On the seventh day of the festival, the Mexican Dancer Karen Lugo and the dancer from Jerez Saray García graced the stage of Jerez’s Sala Compañía as part of the Los Novismos cycle. Lugo began studying flamenco in her home country and later perfected her craft in Madrid with the teachers at the famed Amor de Dios academy. García began dancing at seven years of age and studied at the Academia de Ana María López. Both dancers offered festival goers two solo numbers each. Of the two, Lugo’s elegance and style was most impressive, although García had such powerful footwork that it is worthy of mention.
On the stage of the Villamarta Theatre, the legendary dancer from Seville Antonio Canales and the Japanese pianist Mie Matsumura collaborated in the presentation of “Serenata Andaluza” (Andalusian Serenade) with a musical score by Falla, Albéniz and Granados. The show wasn’t an exercise in flamenco fusion, but rather “a true and respectful meeting of the flamenco world – dance, song and guitar – with the music composed by these geniuses of Spanish classical music history.”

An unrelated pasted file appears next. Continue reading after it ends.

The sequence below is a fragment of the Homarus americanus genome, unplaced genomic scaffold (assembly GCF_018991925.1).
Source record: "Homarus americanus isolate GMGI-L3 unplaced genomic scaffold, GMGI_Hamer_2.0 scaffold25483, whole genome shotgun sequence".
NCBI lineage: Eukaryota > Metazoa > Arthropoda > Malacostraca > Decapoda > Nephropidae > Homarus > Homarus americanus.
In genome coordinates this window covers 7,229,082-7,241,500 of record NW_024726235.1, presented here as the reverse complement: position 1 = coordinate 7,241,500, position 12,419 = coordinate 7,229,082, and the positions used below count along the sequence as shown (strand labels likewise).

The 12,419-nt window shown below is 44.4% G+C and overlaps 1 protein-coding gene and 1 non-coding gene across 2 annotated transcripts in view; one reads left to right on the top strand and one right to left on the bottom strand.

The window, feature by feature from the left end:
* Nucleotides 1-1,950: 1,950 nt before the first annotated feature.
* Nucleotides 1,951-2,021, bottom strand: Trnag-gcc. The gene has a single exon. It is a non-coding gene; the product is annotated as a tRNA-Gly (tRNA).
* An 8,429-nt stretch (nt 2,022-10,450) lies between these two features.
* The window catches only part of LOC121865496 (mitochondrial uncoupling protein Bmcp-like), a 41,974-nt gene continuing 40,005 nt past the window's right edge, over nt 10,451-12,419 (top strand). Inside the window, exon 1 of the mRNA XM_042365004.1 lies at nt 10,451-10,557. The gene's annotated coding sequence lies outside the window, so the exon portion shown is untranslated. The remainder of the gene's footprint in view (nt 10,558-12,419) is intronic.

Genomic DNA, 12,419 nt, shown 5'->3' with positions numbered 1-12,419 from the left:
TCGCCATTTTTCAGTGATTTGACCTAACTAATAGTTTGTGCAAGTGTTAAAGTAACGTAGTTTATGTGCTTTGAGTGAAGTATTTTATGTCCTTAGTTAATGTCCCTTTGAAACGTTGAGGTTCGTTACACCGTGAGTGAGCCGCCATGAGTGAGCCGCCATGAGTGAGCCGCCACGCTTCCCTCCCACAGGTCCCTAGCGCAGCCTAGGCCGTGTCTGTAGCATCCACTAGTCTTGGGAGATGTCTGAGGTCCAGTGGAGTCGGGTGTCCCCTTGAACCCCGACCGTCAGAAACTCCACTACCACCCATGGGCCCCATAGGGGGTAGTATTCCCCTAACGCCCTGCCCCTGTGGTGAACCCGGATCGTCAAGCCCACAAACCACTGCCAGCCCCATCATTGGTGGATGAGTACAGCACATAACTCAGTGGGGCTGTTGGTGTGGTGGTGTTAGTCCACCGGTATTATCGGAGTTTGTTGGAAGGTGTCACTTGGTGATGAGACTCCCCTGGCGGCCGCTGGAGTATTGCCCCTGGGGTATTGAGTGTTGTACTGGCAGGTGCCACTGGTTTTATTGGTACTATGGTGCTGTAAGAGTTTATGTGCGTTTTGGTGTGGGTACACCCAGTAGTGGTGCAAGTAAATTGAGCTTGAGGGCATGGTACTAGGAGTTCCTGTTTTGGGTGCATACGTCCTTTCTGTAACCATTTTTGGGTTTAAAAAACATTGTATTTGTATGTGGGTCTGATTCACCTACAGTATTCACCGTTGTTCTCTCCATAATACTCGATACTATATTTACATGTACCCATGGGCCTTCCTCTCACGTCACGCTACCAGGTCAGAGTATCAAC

As Artistic Director Javier Puga explains, this meeting is generated “from a flamenco standpoint towards classical music, as it attempts to incorporate in these beautiful sounds, full of passionate cadence, the flexibility and the brilliance of the most advanced and complete style of dance of the XXI century.”
In the De La Frontera cycle, the flamenco guitar of Juan Diego meets Jorge Gómez’s electric guitar at the performance of the new fusion group Mixtolobo. Ignacio Cintado’s bass and percussion by Chispa complete this “alternative vision of flamenco music; a way of increasing its vocabulary.”